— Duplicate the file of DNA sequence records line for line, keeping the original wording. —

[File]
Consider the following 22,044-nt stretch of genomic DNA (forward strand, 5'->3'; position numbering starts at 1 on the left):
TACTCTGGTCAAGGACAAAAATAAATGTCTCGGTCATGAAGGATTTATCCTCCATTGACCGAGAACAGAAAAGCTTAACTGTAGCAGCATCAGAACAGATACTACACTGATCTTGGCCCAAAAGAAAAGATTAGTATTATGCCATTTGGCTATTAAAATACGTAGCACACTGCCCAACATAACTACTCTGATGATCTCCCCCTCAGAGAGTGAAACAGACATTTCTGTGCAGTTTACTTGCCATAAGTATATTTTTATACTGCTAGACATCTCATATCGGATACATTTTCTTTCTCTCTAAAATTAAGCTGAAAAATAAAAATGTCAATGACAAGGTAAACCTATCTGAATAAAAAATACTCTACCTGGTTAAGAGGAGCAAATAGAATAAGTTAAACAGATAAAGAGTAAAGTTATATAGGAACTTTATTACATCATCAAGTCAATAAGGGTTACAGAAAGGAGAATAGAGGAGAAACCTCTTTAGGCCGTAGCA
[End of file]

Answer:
Consider the following 22,044-nt stretch of genomic DNA (forward strand, 5'->3'; position numbering starts at 1 on the left):
TACTCTGGTCAAGGACAAAAATAAATGTCTCGGTCATGAAGGATTTATCCTCCATTGACCGAGAACAGAAAAGCTTAACTGTAGCAGCATCAGAACAGATACTACACTGATCTTGGCCCAAAAGAAAAGATTAGTATTATGCCATTTGGCTATTAAAATACGTAGCACACTGCCCAACATAACTACTCTGATGATCTCCCCCTCAGAGAGTGAAACAGACATTTCTGTGCAGTTTACTTGCCATAAGTATATTTTTATACTGCTAGACATCTCATATCGGATACATTTTCTTTCTCTCTAAAATTAAGCTGAAAAATAAAAATGTCAATGACAAGGTAAACCTATCTGAATAAAAAATACTCTACCTGGTTAAGAGGAGCAAATAGAATAAGTTAAACAGATAAAGAGTAAAGTTATATAGGAACTTTATTACATCATCAAGTCAATAAGGGTTACAGAAAGGAGAATAGAGGAGAAACCTCTTTAGGCCGTAGCA